Its been argued the best way to create a successful casual game sequel is to deliver much of what made its predecessor worthy of a follow-up, yet introduce new features to justify the purchase. Tumblebugs 2, from Australia’s Wildfire Studios, concentrates too much on the former, delivering very much the same experience as the first game despite a couple of new additions. This sequel to one of the best-selling 2005 titles is indeed a fun diversion, but it’ll likely feel like a case of deja vu for many players.
Those menacing black bugs are back, so the colored beetles turn to Tumble and her garden friends to fight back and save the day. Such is the story that leads into the familiar Zuma-style arcade game-play. As Tumble, you’ll find yourself near the center of the level and can rotate around in 360 degrees. A long string of multicolored balls (imprisoning bugs) will snake out onto the level and slowly moves towards a hole in the ground. Your job is to fire a colored ball from your beetle so that it makes a match of at least three same-colored balls on the chain (such as orange, green, blue or purple), which causes them to explode, presumably freeing the bugs. The level is over when all the balls have been destroyed (good) or if the chain reaches the hole in the ground (bad).
If you want to swap the ball your beetle is about to fire, you can exchange it for two others on Tumble’s back by clicking the right mouse button. For example, you might be about to shoot a green ball but see you want to make a blue match so you can change it to yellow, and then blue with a second click, before firing. You’ll see the available colors on Tumble’s back.
As with many other games of this kind, Tumblebugs 2 also includes power-up balls that perform something helpful when you make a match with a little icon inside. These include one that stops the chain temporarily or reverses the chain’s direction, others that explode nearby balls or all the balls with a specific color, or one that gives you an aiming aid.
Players will also have access to “wildcard” balls that can be used as any color, as well as friends who appear on the level to give you help, such as a frog that – when you shoot a ball at him – will stick his tongue out and eat some colored balls for you, or the butterfly that will change all surrounding balls to a specific color. A strategically fired “gap” bug can open up part of the chain so you can fire the ball behind it, perhaps to another part of the chain.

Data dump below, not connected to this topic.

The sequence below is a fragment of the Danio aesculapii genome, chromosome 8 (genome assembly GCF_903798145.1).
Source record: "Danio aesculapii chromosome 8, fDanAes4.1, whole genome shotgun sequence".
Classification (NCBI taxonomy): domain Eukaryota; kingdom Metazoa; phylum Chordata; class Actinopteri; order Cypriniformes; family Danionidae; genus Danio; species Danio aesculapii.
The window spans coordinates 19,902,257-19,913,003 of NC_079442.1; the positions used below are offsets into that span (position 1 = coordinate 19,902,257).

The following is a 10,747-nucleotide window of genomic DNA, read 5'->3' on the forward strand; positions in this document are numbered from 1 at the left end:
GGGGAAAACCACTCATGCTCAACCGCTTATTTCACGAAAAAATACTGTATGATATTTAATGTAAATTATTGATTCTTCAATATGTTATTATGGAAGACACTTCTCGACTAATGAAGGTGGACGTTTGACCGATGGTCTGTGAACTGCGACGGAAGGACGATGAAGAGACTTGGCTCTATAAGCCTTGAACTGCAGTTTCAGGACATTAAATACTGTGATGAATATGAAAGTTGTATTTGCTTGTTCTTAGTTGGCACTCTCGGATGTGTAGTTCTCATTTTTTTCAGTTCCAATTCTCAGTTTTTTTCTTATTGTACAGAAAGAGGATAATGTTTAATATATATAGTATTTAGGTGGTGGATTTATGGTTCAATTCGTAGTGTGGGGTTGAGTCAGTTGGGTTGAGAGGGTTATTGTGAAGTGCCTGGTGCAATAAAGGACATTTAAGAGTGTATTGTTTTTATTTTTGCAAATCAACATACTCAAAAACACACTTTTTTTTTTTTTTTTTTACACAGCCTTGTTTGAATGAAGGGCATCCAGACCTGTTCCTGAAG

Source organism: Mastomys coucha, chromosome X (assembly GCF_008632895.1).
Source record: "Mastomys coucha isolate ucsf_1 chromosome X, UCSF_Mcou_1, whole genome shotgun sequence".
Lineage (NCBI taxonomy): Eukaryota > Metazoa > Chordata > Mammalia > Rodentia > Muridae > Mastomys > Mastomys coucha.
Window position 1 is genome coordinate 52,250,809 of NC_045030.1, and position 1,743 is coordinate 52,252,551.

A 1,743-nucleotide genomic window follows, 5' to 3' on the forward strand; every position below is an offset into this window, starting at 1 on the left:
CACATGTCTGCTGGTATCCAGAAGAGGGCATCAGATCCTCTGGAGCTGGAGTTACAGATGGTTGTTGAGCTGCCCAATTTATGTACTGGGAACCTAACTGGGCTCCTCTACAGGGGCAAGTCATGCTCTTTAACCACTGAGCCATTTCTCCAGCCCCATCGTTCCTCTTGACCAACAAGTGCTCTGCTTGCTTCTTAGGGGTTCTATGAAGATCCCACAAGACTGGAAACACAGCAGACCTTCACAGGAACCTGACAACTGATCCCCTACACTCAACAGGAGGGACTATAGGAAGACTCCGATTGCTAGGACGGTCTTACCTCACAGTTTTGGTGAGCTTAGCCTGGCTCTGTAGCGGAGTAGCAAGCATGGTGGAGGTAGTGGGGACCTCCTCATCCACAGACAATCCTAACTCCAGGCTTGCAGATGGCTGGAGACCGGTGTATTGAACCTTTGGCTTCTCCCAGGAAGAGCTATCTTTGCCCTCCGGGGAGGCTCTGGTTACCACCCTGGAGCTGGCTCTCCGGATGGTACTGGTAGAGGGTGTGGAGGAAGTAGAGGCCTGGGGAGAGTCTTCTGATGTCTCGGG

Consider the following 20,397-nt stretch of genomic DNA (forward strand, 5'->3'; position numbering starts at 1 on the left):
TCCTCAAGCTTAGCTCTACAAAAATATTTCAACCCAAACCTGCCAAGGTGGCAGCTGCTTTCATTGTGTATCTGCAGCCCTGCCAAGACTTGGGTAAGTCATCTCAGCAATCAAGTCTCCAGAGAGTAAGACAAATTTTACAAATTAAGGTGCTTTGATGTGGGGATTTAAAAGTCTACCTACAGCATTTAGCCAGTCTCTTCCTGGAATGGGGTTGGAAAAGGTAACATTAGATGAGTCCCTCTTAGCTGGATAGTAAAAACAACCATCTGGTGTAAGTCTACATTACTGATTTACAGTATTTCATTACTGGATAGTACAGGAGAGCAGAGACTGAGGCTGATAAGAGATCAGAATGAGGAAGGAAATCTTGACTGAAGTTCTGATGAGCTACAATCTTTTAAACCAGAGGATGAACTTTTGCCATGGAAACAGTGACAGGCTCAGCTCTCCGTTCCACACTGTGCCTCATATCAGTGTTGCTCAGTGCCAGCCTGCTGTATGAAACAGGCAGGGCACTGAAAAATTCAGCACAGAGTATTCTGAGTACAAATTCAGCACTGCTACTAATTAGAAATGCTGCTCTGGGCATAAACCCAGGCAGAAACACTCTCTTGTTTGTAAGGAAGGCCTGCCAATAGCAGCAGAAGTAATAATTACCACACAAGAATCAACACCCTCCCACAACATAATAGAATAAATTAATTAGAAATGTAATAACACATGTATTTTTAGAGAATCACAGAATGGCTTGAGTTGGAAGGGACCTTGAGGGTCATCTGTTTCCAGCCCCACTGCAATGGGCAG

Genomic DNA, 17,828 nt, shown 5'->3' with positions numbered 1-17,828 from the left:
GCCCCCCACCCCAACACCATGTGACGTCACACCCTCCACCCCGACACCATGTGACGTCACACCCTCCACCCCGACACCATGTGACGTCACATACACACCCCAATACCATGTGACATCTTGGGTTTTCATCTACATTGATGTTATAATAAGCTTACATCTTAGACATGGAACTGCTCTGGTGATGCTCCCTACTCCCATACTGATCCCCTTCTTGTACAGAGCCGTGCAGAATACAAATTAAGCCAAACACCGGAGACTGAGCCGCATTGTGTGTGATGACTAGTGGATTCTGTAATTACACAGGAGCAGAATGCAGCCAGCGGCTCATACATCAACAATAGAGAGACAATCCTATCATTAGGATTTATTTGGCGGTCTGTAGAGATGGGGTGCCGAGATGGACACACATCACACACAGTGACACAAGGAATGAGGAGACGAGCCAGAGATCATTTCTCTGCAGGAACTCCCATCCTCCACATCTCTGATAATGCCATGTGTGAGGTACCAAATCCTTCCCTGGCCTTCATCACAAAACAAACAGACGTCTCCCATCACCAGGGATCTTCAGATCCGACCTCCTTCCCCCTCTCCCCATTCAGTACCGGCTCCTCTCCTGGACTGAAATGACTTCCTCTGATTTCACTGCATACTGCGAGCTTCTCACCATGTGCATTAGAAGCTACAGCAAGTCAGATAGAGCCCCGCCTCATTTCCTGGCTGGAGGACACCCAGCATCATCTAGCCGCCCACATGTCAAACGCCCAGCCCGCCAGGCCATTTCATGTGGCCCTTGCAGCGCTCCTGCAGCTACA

Some levels have a slight twist to them such as the ability to collect the words E-X-T-R-A (letters will be found in some balls) for extra lives and other goodies, while a Frenzy round means the balls snake out much faster. All of them let you collect gold rings for bonus points. Speaking of which, the last two levels for each of the main stages are bonus rounds where you have a limited time to shoot at as many rings as you can and another one to see how many colored balls you can remove quickly.
In total the game features 90 levels spread out over 30 backyard scenes, so there’s lots of gameplay here. Players will travel through gardens and lily ponds, across sandy and grassy spots, over newspapers and bridges, and near drainpipes, patio stones, fences and grills. It’s not just the background art that is different but also how the chains move about the level. In some levels there are many holes in the ground in which the chain bobs and weaves through, making it more difficult to hit your target. Other levels have warp pads you can zap to in order to change positions, new colors introduced, and other fun twists.
The main gameplay modes include Endless and the unlockable Rescue mode, which seems very similar to the former but offers shorter levels.
Tumblebugs 2 is a decent sequel that is enjoyable and attractive, but it doesn’t take any risks by introducing something new to the genre. It’s a “more of the same” scenario, which might be fine for some, but it would’ve been great if Wildfire infused a little “wild” or “fire” to freshen up this sequel.